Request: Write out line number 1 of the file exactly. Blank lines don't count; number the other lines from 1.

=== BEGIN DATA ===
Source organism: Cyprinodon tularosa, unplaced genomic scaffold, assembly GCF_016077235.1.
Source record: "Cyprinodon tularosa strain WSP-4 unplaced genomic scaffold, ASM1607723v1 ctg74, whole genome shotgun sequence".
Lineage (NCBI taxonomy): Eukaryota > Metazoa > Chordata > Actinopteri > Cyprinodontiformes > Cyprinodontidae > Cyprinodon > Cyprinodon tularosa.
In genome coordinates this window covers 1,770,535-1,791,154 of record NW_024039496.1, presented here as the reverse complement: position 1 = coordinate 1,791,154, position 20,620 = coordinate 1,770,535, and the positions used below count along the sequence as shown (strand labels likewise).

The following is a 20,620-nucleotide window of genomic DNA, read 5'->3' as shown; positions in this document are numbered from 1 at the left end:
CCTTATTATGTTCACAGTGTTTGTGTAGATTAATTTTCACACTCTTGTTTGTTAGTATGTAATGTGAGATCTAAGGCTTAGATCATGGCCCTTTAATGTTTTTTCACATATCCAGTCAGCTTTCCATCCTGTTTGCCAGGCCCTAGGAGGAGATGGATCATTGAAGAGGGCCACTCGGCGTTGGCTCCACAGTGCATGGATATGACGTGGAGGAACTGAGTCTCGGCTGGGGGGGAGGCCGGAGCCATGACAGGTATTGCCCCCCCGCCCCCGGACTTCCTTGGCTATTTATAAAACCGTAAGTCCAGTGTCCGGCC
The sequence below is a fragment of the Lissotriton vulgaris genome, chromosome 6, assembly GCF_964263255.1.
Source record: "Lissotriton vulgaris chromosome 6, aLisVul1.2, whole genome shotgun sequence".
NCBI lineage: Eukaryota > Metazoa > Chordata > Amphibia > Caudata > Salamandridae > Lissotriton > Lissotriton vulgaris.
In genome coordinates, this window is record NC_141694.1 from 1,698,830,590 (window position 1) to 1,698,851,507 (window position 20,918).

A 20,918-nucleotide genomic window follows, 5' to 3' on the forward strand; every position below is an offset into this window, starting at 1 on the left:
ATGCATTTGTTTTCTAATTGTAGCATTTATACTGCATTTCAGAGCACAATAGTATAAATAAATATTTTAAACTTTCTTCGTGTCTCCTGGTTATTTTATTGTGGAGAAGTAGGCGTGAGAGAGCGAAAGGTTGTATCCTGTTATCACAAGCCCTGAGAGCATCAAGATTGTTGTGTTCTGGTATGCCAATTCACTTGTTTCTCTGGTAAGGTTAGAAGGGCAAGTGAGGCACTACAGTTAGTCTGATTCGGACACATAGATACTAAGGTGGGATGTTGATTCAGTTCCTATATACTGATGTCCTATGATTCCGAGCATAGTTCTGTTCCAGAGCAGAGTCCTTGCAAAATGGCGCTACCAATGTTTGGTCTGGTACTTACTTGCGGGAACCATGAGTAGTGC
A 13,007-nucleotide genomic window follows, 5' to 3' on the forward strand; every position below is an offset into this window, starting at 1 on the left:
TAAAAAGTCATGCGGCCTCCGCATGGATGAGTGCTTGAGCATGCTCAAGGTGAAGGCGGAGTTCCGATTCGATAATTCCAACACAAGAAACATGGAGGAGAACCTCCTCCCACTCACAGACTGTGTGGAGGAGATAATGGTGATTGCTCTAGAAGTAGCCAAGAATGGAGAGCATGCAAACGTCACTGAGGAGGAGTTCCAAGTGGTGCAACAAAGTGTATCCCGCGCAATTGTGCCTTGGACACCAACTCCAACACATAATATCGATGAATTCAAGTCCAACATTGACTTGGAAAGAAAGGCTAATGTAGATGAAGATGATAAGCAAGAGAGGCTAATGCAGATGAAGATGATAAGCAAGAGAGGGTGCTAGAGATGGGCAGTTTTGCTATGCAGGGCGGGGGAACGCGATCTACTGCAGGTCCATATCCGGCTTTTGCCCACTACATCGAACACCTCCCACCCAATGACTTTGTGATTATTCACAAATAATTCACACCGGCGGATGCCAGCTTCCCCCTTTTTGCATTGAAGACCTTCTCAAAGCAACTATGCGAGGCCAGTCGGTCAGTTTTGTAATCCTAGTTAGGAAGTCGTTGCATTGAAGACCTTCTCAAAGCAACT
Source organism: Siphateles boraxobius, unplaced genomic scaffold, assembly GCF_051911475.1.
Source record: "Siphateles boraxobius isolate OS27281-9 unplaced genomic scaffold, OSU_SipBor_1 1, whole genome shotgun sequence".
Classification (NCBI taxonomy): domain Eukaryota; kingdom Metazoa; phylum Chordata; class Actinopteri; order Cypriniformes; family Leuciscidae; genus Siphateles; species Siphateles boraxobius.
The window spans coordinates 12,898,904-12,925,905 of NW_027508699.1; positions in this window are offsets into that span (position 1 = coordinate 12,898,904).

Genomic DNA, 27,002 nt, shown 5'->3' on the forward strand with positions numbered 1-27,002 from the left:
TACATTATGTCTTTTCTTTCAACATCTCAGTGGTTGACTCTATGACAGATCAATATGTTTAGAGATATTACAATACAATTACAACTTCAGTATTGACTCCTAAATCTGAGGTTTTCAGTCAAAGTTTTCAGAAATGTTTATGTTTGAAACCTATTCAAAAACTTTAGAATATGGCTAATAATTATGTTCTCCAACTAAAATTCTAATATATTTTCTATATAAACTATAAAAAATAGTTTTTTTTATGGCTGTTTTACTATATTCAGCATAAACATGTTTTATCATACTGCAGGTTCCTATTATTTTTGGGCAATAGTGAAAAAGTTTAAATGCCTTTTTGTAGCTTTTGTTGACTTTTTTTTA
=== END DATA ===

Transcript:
Source organism: Cyprinodon tularosa, unplaced genomic scaffold, assembly GCF_016077235.1.